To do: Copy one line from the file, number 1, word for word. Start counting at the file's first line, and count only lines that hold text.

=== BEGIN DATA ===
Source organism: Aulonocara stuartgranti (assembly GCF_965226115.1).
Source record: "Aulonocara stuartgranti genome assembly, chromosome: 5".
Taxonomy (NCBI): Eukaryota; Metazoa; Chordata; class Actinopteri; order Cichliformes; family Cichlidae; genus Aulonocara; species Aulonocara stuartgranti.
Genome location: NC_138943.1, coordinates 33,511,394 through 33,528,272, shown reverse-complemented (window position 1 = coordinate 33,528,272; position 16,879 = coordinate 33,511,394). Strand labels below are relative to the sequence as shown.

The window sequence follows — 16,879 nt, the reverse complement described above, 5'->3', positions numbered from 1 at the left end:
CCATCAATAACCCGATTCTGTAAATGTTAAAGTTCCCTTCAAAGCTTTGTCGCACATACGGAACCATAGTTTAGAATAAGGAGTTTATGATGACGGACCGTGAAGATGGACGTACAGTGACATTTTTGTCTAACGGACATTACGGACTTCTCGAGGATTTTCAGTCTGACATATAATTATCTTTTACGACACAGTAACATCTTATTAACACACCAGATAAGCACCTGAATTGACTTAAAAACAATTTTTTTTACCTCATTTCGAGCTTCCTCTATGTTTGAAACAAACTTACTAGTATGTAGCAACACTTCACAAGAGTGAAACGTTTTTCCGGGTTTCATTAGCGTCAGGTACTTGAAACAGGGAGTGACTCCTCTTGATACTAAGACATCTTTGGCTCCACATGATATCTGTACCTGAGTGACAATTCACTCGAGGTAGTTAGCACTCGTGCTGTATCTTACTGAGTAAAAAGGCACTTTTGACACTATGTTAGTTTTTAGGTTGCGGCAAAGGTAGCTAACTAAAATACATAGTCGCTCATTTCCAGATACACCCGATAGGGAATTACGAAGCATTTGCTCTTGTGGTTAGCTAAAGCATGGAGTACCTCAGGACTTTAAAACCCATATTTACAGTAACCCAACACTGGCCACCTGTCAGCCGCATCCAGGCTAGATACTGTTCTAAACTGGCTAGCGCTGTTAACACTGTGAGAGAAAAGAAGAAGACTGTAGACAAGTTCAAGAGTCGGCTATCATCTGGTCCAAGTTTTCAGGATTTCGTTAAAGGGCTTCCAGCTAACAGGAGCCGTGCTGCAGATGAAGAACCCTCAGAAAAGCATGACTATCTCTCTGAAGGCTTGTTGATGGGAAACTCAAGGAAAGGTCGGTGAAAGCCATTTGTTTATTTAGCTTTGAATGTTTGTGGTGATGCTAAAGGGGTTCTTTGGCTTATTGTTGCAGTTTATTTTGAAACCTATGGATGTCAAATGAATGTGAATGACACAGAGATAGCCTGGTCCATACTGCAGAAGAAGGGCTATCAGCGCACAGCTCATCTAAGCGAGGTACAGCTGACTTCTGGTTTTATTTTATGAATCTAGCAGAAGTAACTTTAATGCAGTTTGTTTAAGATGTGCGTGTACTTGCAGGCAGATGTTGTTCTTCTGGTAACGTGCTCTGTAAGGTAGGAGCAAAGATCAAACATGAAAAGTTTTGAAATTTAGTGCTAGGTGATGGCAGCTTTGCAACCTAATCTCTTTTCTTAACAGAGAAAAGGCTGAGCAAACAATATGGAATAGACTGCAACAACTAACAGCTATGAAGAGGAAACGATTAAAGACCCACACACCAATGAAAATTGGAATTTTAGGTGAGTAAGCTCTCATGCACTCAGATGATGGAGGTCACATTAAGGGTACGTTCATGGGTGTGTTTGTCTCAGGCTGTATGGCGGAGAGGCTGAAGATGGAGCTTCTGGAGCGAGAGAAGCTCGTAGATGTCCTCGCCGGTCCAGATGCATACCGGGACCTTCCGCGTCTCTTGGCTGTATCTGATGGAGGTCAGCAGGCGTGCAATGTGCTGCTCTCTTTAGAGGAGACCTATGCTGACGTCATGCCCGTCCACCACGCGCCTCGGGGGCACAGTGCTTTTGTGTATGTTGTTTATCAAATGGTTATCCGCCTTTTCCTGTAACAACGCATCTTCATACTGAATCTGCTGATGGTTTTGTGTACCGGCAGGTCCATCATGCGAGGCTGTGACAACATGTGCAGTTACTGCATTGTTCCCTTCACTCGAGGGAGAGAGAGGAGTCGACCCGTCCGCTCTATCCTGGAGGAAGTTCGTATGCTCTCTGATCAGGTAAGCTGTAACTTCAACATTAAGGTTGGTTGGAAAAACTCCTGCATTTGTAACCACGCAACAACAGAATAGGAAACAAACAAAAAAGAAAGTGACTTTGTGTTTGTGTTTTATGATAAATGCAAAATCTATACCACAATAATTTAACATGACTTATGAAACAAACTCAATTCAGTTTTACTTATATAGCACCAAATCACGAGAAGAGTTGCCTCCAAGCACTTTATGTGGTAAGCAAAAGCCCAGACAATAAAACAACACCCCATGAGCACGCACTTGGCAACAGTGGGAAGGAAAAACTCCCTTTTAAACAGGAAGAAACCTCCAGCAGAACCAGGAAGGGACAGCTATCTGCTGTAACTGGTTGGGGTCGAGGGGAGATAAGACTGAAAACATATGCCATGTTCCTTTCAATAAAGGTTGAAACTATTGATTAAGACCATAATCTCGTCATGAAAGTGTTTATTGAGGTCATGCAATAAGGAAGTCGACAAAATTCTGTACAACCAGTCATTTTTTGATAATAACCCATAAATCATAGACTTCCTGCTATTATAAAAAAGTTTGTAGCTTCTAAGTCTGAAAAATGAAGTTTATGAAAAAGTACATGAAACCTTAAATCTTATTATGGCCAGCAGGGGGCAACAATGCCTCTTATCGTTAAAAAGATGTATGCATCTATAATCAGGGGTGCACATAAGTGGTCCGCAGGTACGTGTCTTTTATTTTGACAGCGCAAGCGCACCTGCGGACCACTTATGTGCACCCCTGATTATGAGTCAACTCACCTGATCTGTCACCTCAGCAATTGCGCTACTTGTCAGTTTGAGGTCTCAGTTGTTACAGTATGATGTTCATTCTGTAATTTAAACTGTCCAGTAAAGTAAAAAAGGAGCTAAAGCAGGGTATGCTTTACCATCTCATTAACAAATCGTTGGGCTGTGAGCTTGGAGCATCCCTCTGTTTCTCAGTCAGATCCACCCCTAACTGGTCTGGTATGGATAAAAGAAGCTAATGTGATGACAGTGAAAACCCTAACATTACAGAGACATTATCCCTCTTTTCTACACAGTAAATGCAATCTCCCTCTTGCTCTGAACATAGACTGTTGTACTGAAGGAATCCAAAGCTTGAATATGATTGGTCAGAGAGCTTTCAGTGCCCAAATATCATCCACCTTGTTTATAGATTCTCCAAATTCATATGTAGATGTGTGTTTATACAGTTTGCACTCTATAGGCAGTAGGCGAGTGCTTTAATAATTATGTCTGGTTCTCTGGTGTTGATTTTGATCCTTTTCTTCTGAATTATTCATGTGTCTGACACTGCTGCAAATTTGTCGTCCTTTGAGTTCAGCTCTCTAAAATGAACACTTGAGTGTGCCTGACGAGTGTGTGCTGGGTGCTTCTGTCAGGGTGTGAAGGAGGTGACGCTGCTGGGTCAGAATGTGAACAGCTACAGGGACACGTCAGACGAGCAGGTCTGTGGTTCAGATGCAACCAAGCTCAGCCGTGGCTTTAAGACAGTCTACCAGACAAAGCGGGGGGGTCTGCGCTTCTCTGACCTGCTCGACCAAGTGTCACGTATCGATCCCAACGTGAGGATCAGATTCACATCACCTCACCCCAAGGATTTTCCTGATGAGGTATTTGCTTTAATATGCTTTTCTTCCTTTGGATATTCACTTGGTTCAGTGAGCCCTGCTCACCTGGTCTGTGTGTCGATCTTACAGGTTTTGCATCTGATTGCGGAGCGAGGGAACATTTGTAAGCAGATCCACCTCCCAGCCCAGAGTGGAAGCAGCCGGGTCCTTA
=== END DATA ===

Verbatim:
Source organism: Aulonocara stuartgranti (assembly GCF_965226115.1).